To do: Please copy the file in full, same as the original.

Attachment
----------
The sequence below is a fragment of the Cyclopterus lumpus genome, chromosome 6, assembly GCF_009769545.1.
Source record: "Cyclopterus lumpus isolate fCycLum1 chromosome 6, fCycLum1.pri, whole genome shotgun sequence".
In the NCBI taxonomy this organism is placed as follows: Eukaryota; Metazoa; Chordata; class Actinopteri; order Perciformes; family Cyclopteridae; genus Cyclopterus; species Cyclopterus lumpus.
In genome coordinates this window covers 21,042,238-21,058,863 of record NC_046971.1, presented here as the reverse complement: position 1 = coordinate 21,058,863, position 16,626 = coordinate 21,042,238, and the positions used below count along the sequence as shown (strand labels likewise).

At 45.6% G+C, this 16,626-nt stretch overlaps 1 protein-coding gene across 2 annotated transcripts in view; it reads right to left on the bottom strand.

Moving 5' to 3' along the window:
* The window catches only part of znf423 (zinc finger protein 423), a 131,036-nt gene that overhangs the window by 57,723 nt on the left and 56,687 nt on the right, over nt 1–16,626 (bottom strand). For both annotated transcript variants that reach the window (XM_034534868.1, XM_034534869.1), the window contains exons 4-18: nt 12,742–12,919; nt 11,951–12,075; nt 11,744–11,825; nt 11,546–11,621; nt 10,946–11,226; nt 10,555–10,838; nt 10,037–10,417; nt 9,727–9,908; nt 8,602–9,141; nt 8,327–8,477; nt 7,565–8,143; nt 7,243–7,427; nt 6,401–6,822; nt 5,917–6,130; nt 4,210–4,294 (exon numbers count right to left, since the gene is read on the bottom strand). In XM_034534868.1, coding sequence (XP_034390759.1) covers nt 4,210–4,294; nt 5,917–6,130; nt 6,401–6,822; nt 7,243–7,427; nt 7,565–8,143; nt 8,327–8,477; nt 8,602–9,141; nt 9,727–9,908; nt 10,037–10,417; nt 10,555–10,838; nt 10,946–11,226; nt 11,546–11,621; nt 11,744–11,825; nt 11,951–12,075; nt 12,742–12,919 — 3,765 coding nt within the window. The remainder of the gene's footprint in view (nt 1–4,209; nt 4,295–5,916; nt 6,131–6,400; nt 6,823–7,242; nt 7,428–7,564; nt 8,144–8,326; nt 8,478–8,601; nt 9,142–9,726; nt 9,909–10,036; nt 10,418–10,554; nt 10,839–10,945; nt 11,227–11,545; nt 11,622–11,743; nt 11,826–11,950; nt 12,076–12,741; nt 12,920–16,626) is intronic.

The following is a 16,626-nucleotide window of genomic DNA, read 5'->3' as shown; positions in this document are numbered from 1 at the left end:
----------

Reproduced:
The sequence below is a fragment of the Cyclopterus lumpus genome, chromosome 6, assembly GCF_009769545.1.
Source record: "Cyclopterus lumpus isolate fCycLum1 chromosome 6, fCycLum1.pri, whole genome shotgun sequence".
In the NCBI taxonomy this organism is placed as follows: Eukaryota; Metazoa; Chordata; class Actinopteri; order Perciformes; family Cyclopteridae; genus Cyclopterus; species Cyclopterus lumpus.
In genome coordinates this window covers 21,042,238-21,058,863 of record NC_046971.1, presented here as the reverse complement: position 1 = coordinate 21,058,863, position 16,626 = coordinate 21,042,238, and the positions used below count along the sequence as shown (strand labels likewise).

At 45.6% G+C, this 16,626-nt stretch overlaps 1 protein-coding gene across 2 annotated transcripts in view; it reads right to left on the bottom strand.

Moving 5' to 3' along the window:
* The window catches only part of znf423 (zinc finger protein 423), a 131,036-nt gene that overhangs the window by 57,723 nt on the left and 56,687 nt on the right, over nt 1–16,626 (bottom strand). For both annotated transcript variants that reach the window (XM_034534868.1, XM_034534869.1), the window contains exons 4-18: nt 12,742–12,919; nt 11,951–12,075; nt 11,744–11,825; nt 11,546–11,621; nt 10,946–11,226; nt 10,555–10,838; nt 10,037–10,417; nt 9,727–9,908; nt 8,602–9,141; nt 8,327–8,477; nt 7,565–8,143; nt 7,243–7,427; nt 6,401–6,822; nt 5,917–6,130; nt 4,210–4,294 (exon numbers count right to left, since the gene is read on the bottom strand). In XM_034534868.1, coding sequence (XP_034390759.1) covers nt 4,210–4,294; nt 5,917–6,130; nt 6,401–6,822; nt 7,243–7,427; nt 7,565–8,143; nt 8,327–8,477; nt 8,602–9,141; nt 9,727–9,908; nt 10,037–10,417; nt 10,555–10,838; nt 10,946–11,226; nt 11,546–11,621; nt 11,744–11,825; nt 11,951–12,075; nt 12,742–12,919 — 3,765 coding nt within the window. The remainder of the gene's footprint in view (nt 1–4,209; nt 4,295–5,916; nt 6,131–6,400; nt 6,823–7,242; nt 7,428–7,564; nt 8,144–8,326; nt 8,478–8,601; nt 9,142–9,726; nt 9,909–10,036; nt 10,418–10,554; nt 10,839–10,945; nt 11,227–11,545; nt 11,622–11,743; nt 11,826–11,950; nt 12,076–12,741; nt 12,920–16,626) is intronic.

The following is a 16,626-nucleotide window of genomic DNA, read 5'->3' as shown; positions in this document are numbered from 1 at the left end: